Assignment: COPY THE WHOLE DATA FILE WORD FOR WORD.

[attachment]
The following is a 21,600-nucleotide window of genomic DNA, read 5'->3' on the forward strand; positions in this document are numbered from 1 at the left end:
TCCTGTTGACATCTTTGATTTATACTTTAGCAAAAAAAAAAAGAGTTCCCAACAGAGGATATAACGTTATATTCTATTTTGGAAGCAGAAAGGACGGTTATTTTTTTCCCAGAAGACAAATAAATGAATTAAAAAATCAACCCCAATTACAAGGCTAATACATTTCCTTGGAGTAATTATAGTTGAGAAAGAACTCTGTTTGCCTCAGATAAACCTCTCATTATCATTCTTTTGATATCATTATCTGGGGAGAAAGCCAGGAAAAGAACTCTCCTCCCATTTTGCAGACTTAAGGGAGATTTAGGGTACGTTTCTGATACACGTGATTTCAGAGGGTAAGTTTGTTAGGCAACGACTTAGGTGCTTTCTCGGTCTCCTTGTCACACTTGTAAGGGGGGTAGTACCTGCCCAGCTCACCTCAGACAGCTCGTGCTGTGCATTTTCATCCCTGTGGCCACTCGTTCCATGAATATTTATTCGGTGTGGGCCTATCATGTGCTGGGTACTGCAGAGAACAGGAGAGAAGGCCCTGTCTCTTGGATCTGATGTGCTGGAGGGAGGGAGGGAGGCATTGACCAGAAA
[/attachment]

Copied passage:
The following is a 21,600-nucleotide window of genomic DNA, read 5'->3' on the forward strand; positions in this document are numbered from 1 at the left end:
TCCTGTTGACATCTTTGATTTATACTTTAGCAAAAAAAAAAAGAGTTCCCAACAGAGGATATAACGTTATATTCTATTTTGGAAGCAGAAAGGACGGTTATTTTTTTCCCAGAAGACAAATAAATGAATTAAAAAATCAACCCCAATTACAAGGCTAATACATTTCCTTGGAGTAATTATAGTTGAGAAAGAACTCTGTTTGCCTCAGATAAACCTCTCATTATCATTCTTTTGATATCATTATCTGGGGAGAAAGCCAGGAAAAGAACTCTCCTCCCATTTTGCAGACTTAAGGGAGATTTAGGGTACGTTTCTGATACACGTGATTTCAGAGGGTAAGTTTGTTAGGCAACGACTTAGGTGCTTTCTCGGTCTCCTTGTCACACTTGTAAGGGGGGTAGTACCTGCCCAGCTCACCTCAGACAGCTCGTGCTGTGCATTTTCATCCCTGTGGCCACTCGTTCCATGAATATTTATTCGGTGTGGGCCTATCATGTGCTGGGTACTGCAGAGAACAGGAGAGAAGGCCCTGTCTCTTGGATCTGATGTGCTGGAGGGAGGGAGGGAGGCATTGACCAGAAA